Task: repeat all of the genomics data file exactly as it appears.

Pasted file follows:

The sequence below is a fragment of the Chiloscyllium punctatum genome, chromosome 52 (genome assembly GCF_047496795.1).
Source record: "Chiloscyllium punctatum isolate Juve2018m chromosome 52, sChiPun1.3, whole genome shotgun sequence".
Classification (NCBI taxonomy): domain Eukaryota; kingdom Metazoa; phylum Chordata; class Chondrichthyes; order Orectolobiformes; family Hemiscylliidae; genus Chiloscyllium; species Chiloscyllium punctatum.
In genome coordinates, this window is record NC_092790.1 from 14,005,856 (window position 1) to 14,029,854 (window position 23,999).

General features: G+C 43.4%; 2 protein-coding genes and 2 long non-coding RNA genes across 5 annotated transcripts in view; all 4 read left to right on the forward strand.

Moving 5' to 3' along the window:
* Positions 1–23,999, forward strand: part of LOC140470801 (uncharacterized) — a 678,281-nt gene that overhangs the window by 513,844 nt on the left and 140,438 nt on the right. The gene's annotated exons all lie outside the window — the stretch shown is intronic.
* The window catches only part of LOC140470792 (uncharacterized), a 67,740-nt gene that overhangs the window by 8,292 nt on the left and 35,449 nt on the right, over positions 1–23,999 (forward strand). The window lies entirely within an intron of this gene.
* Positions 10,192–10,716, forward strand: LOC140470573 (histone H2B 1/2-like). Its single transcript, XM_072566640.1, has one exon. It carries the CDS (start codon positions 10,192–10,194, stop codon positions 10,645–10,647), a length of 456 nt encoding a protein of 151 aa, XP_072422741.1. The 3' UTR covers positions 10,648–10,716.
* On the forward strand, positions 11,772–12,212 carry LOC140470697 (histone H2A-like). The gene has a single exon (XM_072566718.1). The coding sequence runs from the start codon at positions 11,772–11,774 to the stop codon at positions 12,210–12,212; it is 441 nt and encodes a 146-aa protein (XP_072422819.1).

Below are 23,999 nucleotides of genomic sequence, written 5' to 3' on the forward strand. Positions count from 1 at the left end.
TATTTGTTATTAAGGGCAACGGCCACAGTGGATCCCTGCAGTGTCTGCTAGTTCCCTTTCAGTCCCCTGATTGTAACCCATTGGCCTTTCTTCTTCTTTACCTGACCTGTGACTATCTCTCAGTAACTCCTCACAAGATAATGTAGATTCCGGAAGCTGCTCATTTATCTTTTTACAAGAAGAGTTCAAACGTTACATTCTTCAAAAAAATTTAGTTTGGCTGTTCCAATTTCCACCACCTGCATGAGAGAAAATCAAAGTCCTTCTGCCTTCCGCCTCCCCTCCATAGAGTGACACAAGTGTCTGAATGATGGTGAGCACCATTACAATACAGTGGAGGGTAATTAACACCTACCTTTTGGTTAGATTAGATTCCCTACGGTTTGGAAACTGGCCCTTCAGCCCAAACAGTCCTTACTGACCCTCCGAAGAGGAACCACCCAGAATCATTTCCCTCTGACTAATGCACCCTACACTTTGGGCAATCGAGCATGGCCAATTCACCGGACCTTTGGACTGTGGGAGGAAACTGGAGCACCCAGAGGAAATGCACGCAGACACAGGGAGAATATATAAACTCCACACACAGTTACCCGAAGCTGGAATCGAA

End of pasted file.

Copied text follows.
The sequence below is a fragment of the Chiloscyllium punctatum genome, chromosome 52 (genome assembly GCF_047496795.1).
Source record: "Chiloscyllium punctatum isolate Juve2018m chromosome 52, sChiPun1.3, whole genome shotgun sequence".
Classification (NCBI taxonomy): domain Eukaryota; kingdom Metazoa; phylum Chordata; class Chondrichthyes; order Orectolobiformes; family Hemiscylliidae; genus Chiloscyllium; species Chiloscyllium punctatum.
In genome coordinates, this window is record NC_092790.1 from 14,005,856 (window position 1) to 14,029,854 (window position 23,999).

General features: G+C 43.4%; 2 protein-coding genes and 2 long non-coding RNA genes across 5 annotated transcripts in view; all 4 read left to right on the forward strand.

Moving 5' to 3' along the window:
* Positions 1–23,999, forward strand: part of LOC140470801 (uncharacterized) — a 678,281-nt gene that overhangs the window by 513,844 nt on the left and 140,438 nt on the right. The gene's annotated exons all lie outside the window — the stretch shown is intronic.
* The window catches only part of LOC140470792 (uncharacterized), a 67,740-nt gene that overhangs the window by 8,292 nt on the left and 35,449 nt on the right, over positions 1–23,999 (forward strand). The window lies entirely within an intron of this gene.
* Positions 10,192–10,716, forward strand: LOC140470573 (histone H2B 1/2-like). Its single transcript, XM_072566640.1, has one exon. It carries the CDS (start codon positions 10,192–10,194, stop codon positions 10,645–10,647), a length of 456 nt encoding a protein of 151 aa, XP_072422741.1. The 3' UTR covers positions 10,648–10,716.
* On the forward strand, positions 11,772–12,212 carry LOC140470697 (histone H2A-like). The gene has a single exon (XM_072566718.1). The coding sequence runs from the start codon at positions 11,772–11,774 to the stop codon at positions 12,210–12,212; it is 441 nt and encodes a 146-aa protein (XP_072422819.1).

Below are 23,999 nucleotides of genomic sequence, written 5' to 3' on the forward strand. Positions count from 1 at the left end.
TATTTGTTATTAAGGGCAACGGCCACAGTGGATCCCTGCAGTGTCTGCTAGTTCCCTTTCAGTCCCCTGATTGTAACCCATTGGCCTTTCTTCTTCTTTACCTGACCTGTGACTATCTCTCAGTAACTCCTCACAAGATAATGTAGATTCCGGAAGCTGCTCATTTATCTTTTTACAAGAAGAGTTCAAACGTTACATTCTTCAAAAAAATTTAGTTTGGCTGTTCCAATTTCCACCACCTGCATGAGAGAAAATCAAAGTCCTTCTGCCTTCCGCCTCCCCTCCATAGAGTGACACAAGTGTCTGAATGATGGTGAGCACCATTACAATACAGTGGAGGGTAATTAACACCTACCTTTTGGTTAGATTAGATTCCCTACGGTTTGGAAACTGGCCCTTCAGCCCAAACAGTCCTTACTGACCCTCCGAAGAGGAACCACCCAGAATCATTTCCCTCTGACTAATGCACCCTACACTTTGGGCAATCGAGCATGGCCAATTCACCGGACCTTTGGACTGTGGGAGGAAACTGGAGCACCCAGAGGAAATGCACGCAGACACAGGGAGAATATATAAACTCCACACACAGTTACCCGAAGCTGGAATCGAA